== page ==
Douglas Axe received superb training in engineering and molecular biology. After completing undergraduate work at the University of California at Berkeley and earning his doctorate at Caltech (the California Institute of Technology), he went on to post-doctoral work and then to a research scientist position, both at the University of Cambridge in the United Kingdom.
I’ll be extracting some notes from his book Undeniable: How Biology Confirms Our Intuition That Life Is Designed (New York: HarperCollins, 2016):
First, he cites a Wall Street Journal article by the Berkeley psychology professor Alison Gopnik:
“By elementary-school age,” she wrote, “children start to invoke an ultimate God-like designer to explain the complexity of the world around them — even children brought up as atheists.” In fact, Deborah Kelemen, a psychology professor at Boston University, found that even highly trained scientists are unable to fully rid themselves of the innate impression that there is purpose underlying the living world. According to her, “Even though advanced scientific training can reduce acceptance of scientifically inaccurate teleological explanations, it cannot erase a tenacious early-emerging human tendency to find purpose in nature.” (19)
I’m reminded of the anthropologist Stewart Elliott Guthrie’s 1993 book Faces in the Clouds: A New Theory of Religion, in which he argued that religion is a “systematic anthropomorphism” because our evolutionary development encouraged us to be quick at detecting “agents” — e.g., predators — for the sake of survival and avoiding danger. That’s why we can so easily see “faces” in clouds and other random patterns. If a tiger was lurking in the grass, those who could pick its face out quickly had better chances of living through the day. So we impute agency, personality, and purpose to nature.
There are, of course, at least two diametrically opposed ways of viewing this sort of thing.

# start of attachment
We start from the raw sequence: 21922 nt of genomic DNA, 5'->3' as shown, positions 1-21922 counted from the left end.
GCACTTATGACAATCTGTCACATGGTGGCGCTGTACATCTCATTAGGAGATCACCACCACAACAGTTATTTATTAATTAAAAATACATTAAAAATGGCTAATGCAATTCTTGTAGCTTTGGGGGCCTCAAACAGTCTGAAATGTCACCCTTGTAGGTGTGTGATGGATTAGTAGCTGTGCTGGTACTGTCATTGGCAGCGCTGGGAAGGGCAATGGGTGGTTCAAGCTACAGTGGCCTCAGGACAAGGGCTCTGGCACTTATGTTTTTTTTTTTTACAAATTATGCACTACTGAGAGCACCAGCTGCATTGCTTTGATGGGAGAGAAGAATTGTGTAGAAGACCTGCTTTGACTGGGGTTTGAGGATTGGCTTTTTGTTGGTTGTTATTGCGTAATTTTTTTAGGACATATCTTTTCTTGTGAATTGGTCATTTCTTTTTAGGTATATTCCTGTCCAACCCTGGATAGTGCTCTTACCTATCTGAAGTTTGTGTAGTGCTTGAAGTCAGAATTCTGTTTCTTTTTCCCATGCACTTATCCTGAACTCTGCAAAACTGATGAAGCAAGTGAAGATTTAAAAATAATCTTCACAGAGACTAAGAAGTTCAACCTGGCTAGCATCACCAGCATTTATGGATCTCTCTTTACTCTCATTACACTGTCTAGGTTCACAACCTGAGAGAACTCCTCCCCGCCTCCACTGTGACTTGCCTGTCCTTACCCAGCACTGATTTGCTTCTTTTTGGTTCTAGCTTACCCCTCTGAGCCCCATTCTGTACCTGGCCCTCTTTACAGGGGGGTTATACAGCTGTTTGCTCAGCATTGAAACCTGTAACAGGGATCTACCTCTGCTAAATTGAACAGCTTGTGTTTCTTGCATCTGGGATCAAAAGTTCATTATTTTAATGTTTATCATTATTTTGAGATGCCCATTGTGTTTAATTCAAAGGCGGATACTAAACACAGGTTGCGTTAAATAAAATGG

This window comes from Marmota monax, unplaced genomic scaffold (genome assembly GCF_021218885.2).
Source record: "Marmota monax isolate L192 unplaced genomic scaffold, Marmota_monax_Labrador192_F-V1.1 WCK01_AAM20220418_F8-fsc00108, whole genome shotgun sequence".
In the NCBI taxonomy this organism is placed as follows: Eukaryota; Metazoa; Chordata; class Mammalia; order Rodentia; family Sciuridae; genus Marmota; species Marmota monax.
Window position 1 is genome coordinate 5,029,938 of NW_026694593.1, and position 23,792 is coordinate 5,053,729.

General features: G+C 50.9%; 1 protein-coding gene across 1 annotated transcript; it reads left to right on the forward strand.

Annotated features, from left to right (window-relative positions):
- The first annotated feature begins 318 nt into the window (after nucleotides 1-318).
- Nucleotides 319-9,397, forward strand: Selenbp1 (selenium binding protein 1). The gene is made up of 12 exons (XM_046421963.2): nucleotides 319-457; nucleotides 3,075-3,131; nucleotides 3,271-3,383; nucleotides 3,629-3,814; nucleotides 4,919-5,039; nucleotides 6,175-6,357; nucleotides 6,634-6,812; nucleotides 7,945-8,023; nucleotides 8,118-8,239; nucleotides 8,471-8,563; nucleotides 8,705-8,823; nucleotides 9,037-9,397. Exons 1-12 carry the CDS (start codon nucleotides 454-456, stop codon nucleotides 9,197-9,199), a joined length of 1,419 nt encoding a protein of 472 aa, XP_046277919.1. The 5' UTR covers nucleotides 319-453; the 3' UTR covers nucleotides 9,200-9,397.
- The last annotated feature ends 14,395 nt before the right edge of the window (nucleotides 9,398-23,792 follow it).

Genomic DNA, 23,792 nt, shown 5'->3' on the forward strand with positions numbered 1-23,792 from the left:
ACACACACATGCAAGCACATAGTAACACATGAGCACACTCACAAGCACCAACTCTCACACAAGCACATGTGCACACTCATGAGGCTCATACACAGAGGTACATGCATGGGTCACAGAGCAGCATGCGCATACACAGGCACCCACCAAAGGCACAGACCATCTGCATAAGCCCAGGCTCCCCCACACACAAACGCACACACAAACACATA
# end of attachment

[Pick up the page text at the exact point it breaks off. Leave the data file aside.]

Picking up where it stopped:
One way is to regard religion as reflecting the hypertrophy of what was once, but presumably is no longer, an evolved attribute that conferred survival advantage (and, thus, reproductive advantage). It’s something that, since we’re no longer primitive hunters and gatherers, we should now try to outgrow. (One advocate of that view regularly comments here on this blog.)
Another way is to regard theism as the natural tendency of a normally functioning human intelligence — and to see this as a good thing, perhaps even divinely bestowed.
One loser in this regard, as in others, is poor Sigmund Freud, who insisted that religion is not only an “illusion” but a disease, a “collective neurosis.” (Evidence that religious belief and affiliation are actually, literally, healthy has been accumulating for years, and Freud’s notions haven’t stood the test of time very well.)
But back to Douglas Axe, who quotes the first-century Greek historian Plutarch (from an essay titled Fortune [aka “Chance”] as expressing an intuitive sense of design in nature:
But can it be that those things which are most important and most essential for happiness do not call for intelligence, nor have any part in the processes of reason and forethought? Nobody wets clay with water and leaves it, assuming that by chance and accidentally there will be bricks, nor after providing himself with wool and leather does he sit down with a prayer to Chance that they turn into a cloak and shoes for him. (22)
A passage from Keith Ward, Why There Almost Certainly Is a God: Doubting Dawkins (Oxford: Lion, 2008), 22-23:
[T]he existence of conscious minds introduces a new form of non-scientific explanations for why things happen as they do. Scientific explanation, in general, works by referring to some initial state (a ’cause’) and a general mathematically describable law. That law predicts what regularly follows from the initial state, and it does so without any reference to purpose, value or consciousness.